The illegal use of steroids, human growth hormone, and other performance enhancing substances by well known athletes may cause serious harm to the user. In addition, their use encourages young people to use them… Every American, not just baseball fans, ought to be shocked by that disturbing truth.” (U.S. Senator George J. Mitchell 2008)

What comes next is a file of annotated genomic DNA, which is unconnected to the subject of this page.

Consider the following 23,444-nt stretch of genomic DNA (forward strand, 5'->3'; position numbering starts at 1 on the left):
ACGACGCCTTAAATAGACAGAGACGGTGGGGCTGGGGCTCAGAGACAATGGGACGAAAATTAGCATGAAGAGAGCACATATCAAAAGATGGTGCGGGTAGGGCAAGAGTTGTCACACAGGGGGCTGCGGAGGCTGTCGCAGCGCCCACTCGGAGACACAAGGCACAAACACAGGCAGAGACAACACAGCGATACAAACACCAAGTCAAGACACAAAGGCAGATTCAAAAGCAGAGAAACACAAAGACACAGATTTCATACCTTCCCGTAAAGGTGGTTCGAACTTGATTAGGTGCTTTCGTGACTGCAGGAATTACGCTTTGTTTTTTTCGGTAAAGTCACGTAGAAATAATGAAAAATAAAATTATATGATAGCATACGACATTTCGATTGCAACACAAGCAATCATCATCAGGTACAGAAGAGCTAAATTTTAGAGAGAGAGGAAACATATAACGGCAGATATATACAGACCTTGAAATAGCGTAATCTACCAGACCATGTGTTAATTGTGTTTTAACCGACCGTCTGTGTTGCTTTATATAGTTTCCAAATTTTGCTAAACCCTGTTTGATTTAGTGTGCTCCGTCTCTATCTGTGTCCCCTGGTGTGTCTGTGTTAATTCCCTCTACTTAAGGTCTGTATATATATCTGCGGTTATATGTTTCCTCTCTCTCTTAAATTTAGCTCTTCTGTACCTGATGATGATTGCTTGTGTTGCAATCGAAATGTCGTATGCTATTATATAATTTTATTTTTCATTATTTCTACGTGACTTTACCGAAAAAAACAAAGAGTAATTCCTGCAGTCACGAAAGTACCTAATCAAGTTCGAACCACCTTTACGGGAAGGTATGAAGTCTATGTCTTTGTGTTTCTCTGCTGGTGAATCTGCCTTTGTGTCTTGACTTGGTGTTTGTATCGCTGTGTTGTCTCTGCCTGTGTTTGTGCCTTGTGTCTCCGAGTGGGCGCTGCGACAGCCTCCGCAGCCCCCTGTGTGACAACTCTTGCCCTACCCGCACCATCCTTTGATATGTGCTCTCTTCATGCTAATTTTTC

In the United States, it has been reported that 4% to 12% of male adolescents and 0.5% to 2.9% of female adolescents have used anabolic steroids to enhance sports performance or favorably alter body size. Although medical, legal, and ethical issues related to the nonmedical use of anabolic steroids have been widely publicized, a growing number of adolescents appear to be using them for nonmedical purposes. This study examines the relationship between sports participation and steroid use among Black and White high school males using data from the Monitoring the Future Surveys: 1991-2007. Our specific aims were threefold: (1) to examine whether trends in high school male adolescent steroid usage was associated with the “steroids era” in major league baseball; (2) to compare Black-White adolescent usage patterns, and (3) to determine if participation in school sports served as a protective or risk factor for steroid use. Results indicate that adolescent male steroid use increased during the “steroids era”, White males reported higher prevalence of steroid use than Black males, and sport participation served as a protective factor, but only for Black males.